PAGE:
On December 6, 2016, Williams emailed Human Resources to request a meeting to discuss terminating Jones’s employment because she had not met the production requirements of the performance improvement plan. The next day, Williams and Cook spoke with Human Resources Consultant Melissa Pritchard. During the call, Williams stated that Jones had loans in her pipeline, but that she was not timely closing the loans. Williams stated that Jones was resistant to his coaching and failed to follow his instructions for structuring and submitting loans. Cook stated that the pipeline was meaningless if the loans did not close, and that Jones was not adhering to Wells Fargo’s application standards and should not have accepted some of the loan applications.

         Jones was out of the office on Friday, December 9, 2016.[3]Williams emailed her and told her that she must report to the office to attend a meeting that afternoon at 4:00 p.m. Wondering why she had to report to the office to attend a meeting on her day off, Jones contacted Human Resources; Senior Employee Relations Consultant Glenda Longren took the call. Jones told Longren that Williams had told her to report to the office and that she (Jones) believed Williams had done something “fraudulent” with a loan.[4]Jones also said she realized that her vacation days had been cancelled in the system. Jones acknowledged that she was on a performance improvement plan and that her sales were down, and she feared that she would be fired once she reported to the office.

         That afternoon, Williams notified Jones that her employment was being terminated because she was “in the hole.” At that time, Jones had a negative carryover commission balance of more than $5, 000. Jones recalled that Williams told her that she was being terminated because she was either “$9, 000” or “$5, 000” “in the hole” but Jones believed that she was only $2, 300 in the hole; she did not know how many loans she had closed in the last three months before her termination. Jones asked Williams to call Cook, who told Jones that she (Jones) was eligible for rehire and she could always come back. When asked about commissions for loans that had yet to close, Jones alleges she was told that -- consistent with company policy, if the loans closed within 30 days of her termination -- she would receive payment.

         Jones submitted a Dispute Resolution Request form on January 3, 2017 and reported that she was unfairly fired after she informed her manager of concerns regarding a purchase agreement related to the borrower’s signature and suspicions that it was a “flip” transaction.[5] Notably, Wells Fargo investigated Jones’s claims regarding the irregularities of the loan transaction, as well as Jones’s termination from employment. Ultimately, Wells Fargo determined that neither of Jones’s complaints had merit.

         Milton Dejesus investigated Jones’s claims regarding the loan transaction she reported to Longren on December 9. Jones had reported that there may have been a “flip” transaction and that a contract was altered.[6] A “flip” purchase is one in which the buyer buys a home with the intention of selling the home shortly after buying it. Dejesus interviewed Williams, the loan processor, as well as the underwriter who worked on the transaction. Dejesus determined that Wells Fargo’s escalation process was properly followed. Dejesus concluded that the purchase in question was not a “flip” transaction and that the contract had not been not altered. Dejesus wrote these additional findings:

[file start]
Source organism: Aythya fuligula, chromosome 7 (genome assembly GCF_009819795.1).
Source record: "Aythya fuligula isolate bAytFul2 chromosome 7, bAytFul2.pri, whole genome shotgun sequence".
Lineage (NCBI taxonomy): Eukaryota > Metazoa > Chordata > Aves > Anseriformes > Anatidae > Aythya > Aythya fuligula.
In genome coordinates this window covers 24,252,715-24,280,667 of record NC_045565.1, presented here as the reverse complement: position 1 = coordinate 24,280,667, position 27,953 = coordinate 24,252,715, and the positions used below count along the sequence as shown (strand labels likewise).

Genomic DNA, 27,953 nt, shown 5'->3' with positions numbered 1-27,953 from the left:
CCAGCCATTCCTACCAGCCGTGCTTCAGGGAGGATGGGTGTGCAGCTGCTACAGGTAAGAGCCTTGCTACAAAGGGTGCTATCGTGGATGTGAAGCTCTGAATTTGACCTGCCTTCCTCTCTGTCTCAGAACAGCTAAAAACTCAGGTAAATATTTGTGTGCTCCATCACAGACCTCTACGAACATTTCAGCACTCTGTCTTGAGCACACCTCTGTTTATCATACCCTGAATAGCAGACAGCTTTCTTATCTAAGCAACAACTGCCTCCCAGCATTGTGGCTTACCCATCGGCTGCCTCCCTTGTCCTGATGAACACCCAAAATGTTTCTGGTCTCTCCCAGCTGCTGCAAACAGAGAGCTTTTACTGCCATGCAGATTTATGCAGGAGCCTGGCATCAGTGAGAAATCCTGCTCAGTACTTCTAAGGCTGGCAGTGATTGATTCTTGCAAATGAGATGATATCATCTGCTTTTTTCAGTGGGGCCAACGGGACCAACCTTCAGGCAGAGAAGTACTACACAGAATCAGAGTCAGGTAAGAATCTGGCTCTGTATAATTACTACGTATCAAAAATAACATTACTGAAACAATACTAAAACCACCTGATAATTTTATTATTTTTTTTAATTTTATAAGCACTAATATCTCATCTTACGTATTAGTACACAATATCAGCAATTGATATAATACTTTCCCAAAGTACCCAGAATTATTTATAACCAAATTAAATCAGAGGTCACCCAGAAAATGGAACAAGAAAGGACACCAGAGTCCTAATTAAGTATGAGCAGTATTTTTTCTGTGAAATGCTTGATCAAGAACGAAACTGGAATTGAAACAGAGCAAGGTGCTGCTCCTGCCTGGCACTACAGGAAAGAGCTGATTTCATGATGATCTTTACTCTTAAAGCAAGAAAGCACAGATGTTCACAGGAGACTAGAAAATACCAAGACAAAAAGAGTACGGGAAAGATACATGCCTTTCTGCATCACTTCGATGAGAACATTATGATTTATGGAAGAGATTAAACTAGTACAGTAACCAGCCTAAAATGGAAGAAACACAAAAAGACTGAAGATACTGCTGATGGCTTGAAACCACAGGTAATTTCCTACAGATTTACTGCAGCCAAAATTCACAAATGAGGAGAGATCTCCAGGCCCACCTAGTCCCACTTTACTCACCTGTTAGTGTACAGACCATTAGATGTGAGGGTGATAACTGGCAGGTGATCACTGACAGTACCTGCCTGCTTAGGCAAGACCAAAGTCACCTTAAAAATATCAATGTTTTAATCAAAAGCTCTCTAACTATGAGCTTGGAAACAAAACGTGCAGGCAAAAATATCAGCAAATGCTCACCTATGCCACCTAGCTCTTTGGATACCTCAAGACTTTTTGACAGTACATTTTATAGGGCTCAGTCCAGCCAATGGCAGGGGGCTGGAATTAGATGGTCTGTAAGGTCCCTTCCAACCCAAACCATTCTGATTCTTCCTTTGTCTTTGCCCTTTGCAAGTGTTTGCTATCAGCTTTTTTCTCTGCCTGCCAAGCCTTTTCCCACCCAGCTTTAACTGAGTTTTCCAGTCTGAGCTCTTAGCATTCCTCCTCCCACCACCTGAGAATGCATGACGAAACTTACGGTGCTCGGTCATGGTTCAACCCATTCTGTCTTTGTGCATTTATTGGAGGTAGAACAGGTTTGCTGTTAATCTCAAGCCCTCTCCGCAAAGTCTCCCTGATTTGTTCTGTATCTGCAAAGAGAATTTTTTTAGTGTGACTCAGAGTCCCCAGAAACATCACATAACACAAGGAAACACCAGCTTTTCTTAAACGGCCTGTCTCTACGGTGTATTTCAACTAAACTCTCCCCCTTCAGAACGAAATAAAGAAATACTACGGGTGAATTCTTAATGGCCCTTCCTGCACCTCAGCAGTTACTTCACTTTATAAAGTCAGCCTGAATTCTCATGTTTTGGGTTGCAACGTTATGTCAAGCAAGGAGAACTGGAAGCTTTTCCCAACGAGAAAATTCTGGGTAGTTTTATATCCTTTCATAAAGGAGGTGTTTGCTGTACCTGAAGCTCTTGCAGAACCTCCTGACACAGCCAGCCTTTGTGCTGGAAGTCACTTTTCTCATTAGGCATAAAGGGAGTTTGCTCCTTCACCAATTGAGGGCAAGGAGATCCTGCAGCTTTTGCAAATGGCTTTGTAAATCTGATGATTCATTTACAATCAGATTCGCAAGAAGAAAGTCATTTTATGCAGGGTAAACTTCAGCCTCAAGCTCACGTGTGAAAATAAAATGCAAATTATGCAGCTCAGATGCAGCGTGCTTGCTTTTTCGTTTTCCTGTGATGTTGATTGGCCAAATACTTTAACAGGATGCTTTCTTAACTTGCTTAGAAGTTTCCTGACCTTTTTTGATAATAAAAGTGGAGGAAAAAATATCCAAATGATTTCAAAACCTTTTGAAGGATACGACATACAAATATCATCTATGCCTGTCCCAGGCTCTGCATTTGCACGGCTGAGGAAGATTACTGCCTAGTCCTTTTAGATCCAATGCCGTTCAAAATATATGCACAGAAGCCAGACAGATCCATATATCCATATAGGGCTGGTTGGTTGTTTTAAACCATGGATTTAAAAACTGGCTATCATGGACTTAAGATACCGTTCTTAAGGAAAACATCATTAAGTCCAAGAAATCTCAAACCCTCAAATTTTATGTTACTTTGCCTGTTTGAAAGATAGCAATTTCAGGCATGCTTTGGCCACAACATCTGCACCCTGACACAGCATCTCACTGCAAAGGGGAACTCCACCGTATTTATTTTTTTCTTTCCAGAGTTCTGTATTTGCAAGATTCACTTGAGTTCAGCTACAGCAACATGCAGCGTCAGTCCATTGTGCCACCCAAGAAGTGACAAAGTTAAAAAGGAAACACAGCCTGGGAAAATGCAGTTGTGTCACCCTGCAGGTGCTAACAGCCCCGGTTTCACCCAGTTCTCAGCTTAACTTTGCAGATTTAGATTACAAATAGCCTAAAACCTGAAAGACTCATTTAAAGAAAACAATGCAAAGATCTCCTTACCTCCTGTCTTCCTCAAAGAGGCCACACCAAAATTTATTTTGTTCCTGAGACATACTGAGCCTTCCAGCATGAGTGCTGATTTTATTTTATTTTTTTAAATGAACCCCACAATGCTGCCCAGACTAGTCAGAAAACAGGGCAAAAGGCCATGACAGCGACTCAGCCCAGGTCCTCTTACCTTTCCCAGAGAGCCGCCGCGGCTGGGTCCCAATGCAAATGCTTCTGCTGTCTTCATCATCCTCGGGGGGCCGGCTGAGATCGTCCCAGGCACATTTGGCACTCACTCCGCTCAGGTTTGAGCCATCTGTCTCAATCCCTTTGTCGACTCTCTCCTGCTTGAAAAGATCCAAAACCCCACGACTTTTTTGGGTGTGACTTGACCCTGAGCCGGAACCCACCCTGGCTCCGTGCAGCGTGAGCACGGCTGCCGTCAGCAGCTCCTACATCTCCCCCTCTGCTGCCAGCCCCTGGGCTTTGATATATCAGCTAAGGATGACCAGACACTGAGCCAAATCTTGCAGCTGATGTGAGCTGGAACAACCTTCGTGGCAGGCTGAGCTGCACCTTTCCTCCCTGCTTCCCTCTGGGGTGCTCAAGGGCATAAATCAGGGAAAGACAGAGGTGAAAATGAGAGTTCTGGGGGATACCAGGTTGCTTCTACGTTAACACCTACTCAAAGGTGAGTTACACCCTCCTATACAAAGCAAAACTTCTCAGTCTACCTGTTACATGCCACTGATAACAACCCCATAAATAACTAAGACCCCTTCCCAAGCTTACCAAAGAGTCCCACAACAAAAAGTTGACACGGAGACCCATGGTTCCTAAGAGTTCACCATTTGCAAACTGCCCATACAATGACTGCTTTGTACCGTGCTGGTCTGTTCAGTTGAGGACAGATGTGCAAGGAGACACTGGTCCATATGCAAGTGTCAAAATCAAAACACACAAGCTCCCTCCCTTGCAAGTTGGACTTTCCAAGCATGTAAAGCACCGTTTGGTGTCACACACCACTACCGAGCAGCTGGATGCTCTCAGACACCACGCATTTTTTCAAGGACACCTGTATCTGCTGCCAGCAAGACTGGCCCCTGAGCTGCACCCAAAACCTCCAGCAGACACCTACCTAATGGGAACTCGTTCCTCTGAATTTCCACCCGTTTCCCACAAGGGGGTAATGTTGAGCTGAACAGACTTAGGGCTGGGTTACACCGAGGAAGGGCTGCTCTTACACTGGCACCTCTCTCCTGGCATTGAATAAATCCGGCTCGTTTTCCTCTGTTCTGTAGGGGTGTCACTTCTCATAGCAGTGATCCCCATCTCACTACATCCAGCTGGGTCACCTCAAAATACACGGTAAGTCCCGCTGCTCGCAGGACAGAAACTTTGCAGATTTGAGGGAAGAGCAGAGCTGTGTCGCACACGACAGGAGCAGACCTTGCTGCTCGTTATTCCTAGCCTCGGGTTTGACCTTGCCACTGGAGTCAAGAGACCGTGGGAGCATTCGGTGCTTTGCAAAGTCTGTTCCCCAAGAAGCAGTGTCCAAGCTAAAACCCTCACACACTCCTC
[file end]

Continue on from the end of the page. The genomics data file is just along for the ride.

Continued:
The consistent feedback and evidence points to a culture conflict between Kim [Jones] and Wells Fargo, in that she had her own unique perspective of how things should operate... There seems to be a consistent theme between her files as far as how she failed to follow [Wells Fargo] process or overrule established policy.

         ” Wells Fargo’s Human Resources department investigated Jones’s allegations regarding her termination. Amy Blair, Employee Relations Consultant, interviewed Williams. Williams told Blair that Jones was getting, but not closing, loans; and that she was not following Wells Fargo’s processes. Williams told Blair that customers were upset because they believed their loans were being processed, but Jones had not yet entered them into the system. Williams also explained that after he spoke with Human Resources and Cook on December 7, 2016, he reviewed the loans in Jones’s pipeline and determined that most would not close by the end of the month because too many steps were still incomplete.[7]Ultimately, Wells Fargo’s Human Resources department independently reviewed Jones’s pending loans and determined that Jones was not owed any additional commission, and that there were no unnecessary closing delays.[8]

         In mid-May 2017, Jones filed with the Equal Employment Opportunity Commission a charge of discrimination against Wells Fargo. On the form, she indicated (by checking boxes) that she was discriminated against on December 9, 2016[9] based on “race” and “sex;” in addition to checking the boxes indicating “race” and “sex” discrimination, Jones checked boxes for “retaliation” and “other: Equal Pay.” As to the factual “particulars” of the alleged discrimination, Jones wrote: